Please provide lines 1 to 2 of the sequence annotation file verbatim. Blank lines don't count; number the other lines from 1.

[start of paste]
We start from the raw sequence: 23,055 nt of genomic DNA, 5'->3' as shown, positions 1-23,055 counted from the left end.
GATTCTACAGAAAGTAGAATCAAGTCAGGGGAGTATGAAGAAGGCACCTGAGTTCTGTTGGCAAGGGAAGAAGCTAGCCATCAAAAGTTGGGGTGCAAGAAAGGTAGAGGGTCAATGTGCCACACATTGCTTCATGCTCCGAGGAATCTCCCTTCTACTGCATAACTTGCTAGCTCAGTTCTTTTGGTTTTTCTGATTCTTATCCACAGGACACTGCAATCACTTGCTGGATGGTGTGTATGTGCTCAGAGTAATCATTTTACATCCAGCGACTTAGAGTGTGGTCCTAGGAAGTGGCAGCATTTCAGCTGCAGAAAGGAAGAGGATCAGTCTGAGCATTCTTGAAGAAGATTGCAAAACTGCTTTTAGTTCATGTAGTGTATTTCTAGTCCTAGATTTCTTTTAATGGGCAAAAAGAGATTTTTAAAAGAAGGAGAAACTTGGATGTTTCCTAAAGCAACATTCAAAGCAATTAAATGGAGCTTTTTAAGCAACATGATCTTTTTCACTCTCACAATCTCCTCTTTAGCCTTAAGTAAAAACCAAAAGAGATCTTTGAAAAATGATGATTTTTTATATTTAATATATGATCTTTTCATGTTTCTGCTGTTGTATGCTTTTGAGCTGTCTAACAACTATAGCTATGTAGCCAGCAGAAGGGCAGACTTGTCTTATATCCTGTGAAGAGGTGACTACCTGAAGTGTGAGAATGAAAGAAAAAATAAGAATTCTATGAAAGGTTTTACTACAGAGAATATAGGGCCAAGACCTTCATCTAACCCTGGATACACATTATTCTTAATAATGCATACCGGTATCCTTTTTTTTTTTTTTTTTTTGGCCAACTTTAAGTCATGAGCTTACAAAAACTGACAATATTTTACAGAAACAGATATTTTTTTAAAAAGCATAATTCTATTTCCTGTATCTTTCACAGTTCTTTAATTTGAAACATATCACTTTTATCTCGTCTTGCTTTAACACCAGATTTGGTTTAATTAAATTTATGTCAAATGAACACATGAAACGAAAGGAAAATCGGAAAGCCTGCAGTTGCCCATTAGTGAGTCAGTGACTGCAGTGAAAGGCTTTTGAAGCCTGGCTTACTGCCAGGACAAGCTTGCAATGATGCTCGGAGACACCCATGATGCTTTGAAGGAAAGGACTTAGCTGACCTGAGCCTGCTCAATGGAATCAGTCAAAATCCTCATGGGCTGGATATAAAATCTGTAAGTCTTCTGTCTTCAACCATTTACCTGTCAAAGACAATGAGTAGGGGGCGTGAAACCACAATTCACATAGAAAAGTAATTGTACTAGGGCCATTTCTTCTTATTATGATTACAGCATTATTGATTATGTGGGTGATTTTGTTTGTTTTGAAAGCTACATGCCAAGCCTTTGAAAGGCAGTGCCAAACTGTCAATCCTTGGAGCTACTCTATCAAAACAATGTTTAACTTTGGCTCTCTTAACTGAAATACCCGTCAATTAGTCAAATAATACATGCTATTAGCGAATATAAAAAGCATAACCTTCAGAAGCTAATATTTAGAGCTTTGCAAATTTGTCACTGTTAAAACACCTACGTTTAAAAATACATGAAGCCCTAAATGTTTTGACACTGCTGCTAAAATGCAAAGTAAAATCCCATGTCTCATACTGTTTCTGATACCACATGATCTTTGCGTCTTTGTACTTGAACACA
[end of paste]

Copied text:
We start from the raw sequence: 23,055 nt of genomic DNA, 5'->3' as shown, positions 1-23,055 counted from the left end.
GATTCTACAGAAAGTAGAATCAAGTCAGGGGAGTATGAAGAAGGCACCTGAGTTCTGTTGGCAAGGGAAGAAGCTAGCCATCAAAAGTTGGGGTGCAAGAAAGGTAGAGGGTCAATGTGCCACACATTGCTTCATGCTCCGAGGAATCTCCCTTCTACTGCATAACTTGCTAGCTCAGTTCTTTTGGTTTTTCTGATTCTTATCCACAGGACACTGCAATCACTTGCTGGATGGTGTGTATGTGCTCAGAGTAATCATTTTACATCCAGCGACTTAGAGTGTGGTCCTAGGAAGTGGCAGCATTTCAGCTGCAGAAAGGAAGAGGATCAGTCTGAGCATTCTTGAAGAAGATTGCAAAACTGCTTTTAGTTCATGTAGTGTATTTCTAGTCCTAGATTTCTTTTAATGGGCAAAAAGAGATTTTTAAAAGAAGGAGAAACTTGGATGTTTCCTAAAGCAACATTCAAAGCAATTAAATGGAGCTTTTTAAGCAACATGATCTTTTTCACTCTCACAATCTCCTCTTTAGCCTTAAGTAAAAACCAAAAGAGATCTTTGAAAAATGATGATTTTTTATATTTAATATATGATCTTTTCATGTTTCTGCTGTTGTATGCTTTTGAGCTGTCTAACAACTATAGCTATGTAGCCAGCAGAAGGGCAGACTTGTCTTATATCCTGTGAAGAGGTGACTACCTGAAGTGTGAGAATGAAAGAAAAAATAAGAATTCTATGAAAGGTTTTACTACAGAGAATATAGGGCCAAGACCTTCATCTAACCCTGGATACACATTATTCTTAATAATGCATACCGGTATCCTTTTTTTTTTTTTTTTTTTGGCCAACTTTAAGTCATGAGCTTACAAAAACTGACAATATTTTACAGAAACAGATATTTTTTTAAAAAGCATAATTCTATTTCCTGTATCTTTCACAGTTCTTTAATTTGAAACATATCACTTTTATCTCGTCTTGCTTTAACACCAGATTTGGTTTAATTAAATTTATGTCAAATGAACACATGAAACGAAAGGAAAATCGGAAAGCCTGCAGTTGCCCATTAGTGAGTCAGTGACTGCAGTGAAAGGCTTTTGAAGCCTGGCTTACTGCCAGGACAAGCTTGCAATGATGCTCGGAGACACCCATGATGCTTTGAAGGAAAGGACTTAGCTGACCTGAGCCTGCTCAATGGAATCAGTCAAAATCCTCATGGGCTGGATATAAAATCTGTAAGTCTTCTGTCTTCAACCATTTACCTGTCAAAGACAATGAGTAGGGGGCGTGAAACCACAATTCACATAGAAAAGTAATTGTACTAGGGCCATTTCTTCTTATTATGATTACAGCATTATTGATTATGTGGGTGATTTTGTTTGTTTTGAAAGCTACATGCCAAGCCTTTGAAAGGCAGTGCCAAACTGTCAATCCTTGGAGCTACTCTATCAAAACAATGTTTAACTTTGGCTCTCTTAACTGAAATACCCGTCAATTAGTCAAATAATACATGCTATTAGCGAATATAAAAAGCATAACCTTCAGAAGCTAATATTTAGAGCTTTGCAAATTTGTCACTGTTAAAACACCTACGTTTAAAAATACATGAAGCCCTAAATGTTTTGACACTGCTGCTAAAATGCAAAGTAAAATCCCATGTCTCATACTGTTTCTGATACCACATGATCTTTGCGTCTTTGTACTTGAACACA